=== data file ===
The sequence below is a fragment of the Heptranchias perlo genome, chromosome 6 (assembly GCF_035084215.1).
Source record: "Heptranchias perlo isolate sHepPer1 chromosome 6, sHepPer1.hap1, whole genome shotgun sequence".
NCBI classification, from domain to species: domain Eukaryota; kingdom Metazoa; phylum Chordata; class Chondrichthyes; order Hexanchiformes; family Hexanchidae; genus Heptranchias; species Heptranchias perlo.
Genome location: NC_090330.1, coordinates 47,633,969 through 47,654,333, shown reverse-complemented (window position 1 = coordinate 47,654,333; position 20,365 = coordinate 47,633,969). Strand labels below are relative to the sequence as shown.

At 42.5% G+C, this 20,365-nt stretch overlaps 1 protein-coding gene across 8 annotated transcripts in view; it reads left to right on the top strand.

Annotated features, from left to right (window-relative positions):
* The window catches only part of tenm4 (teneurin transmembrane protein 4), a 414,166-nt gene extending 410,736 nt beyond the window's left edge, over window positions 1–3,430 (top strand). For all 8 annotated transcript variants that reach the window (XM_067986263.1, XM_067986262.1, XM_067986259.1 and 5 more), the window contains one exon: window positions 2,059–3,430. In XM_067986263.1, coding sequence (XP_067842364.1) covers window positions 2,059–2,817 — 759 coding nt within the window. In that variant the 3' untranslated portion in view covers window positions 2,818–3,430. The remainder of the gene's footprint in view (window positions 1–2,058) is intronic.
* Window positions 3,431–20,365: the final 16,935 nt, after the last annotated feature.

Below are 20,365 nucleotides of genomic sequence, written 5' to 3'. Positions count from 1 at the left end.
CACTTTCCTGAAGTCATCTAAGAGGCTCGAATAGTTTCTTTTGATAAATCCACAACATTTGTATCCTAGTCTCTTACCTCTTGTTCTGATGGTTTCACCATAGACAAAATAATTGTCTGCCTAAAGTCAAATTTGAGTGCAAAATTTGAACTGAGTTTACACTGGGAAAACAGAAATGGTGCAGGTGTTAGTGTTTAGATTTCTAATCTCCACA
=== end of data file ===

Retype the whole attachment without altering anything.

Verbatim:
The sequence below is a fragment of the Heptranchias perlo genome, chromosome 6 (assembly GCF_035084215.1).
Source record: "Heptranchias perlo isolate sHepPer1 chromosome 6, sHepPer1.hap1, whole genome shotgun sequence".
NCBI classification, from domain to species: domain Eukaryota; kingdom Metazoa; phylum Chordata; class Chondrichthyes; order Hexanchiformes; family Hexanchidae; genus Heptranchias; species Heptranchias perlo.
Genome location: NC_090330.1, coordinates 47,633,969 through 47,654,333, shown reverse-complemented (window position 1 = coordinate 47,654,333; position 20,365 = coordinate 47,633,969). Strand labels below are relative to the sequence as shown.

At 42.5% G+C, this 20,365-nt stretch overlaps 1 protein-coding gene across 8 annotated transcripts in view; it reads left to right on the top strand.

Annotated features, from left to right (window-relative positions):
* The window catches only part of tenm4 (teneurin transmembrane protein 4), a 414,166-nt gene extending 410,736 nt beyond the window's left edge, over window positions 1–3,430 (top strand). For all 8 annotated transcript variants that reach the window (XM_067986263.1, XM_067986262.1, XM_067986259.1 and 5 more), the window contains one exon: window positions 2,059–3,430. In XM_067986263.1, coding sequence (XP_067842364.1) covers window positions 2,059–2,817 — 759 coding nt within the window. In that variant the 3' untranslated portion in view covers window positions 2,818–3,430. The remainder of the gene's footprint in view (window positions 1–2,058) is intronic.
* Window positions 3,431–20,365: the final 16,935 nt, after the last annotated feature.

Below are 20,365 nucleotides of genomic sequence, written 5' to 3'. Positions count from 1 at the left end.
CACTTTCCTGAAGTCATCTAAGAGGCTCGAATAGTTTCTTTTGATAAATCCACAACATTTGTATCCTAGTCTCTTACCTCTTGTTCTGATGGTTTCACCATAGACAAAATAATTGTCTGCCTAAAGTCAAATTTGAGTGCAAAATTTGAACTGAGTTTACACTGGGAAAACAGAAATGGTGCAGGTGTTAGTGTTTAGATTTCTAATCTCCACA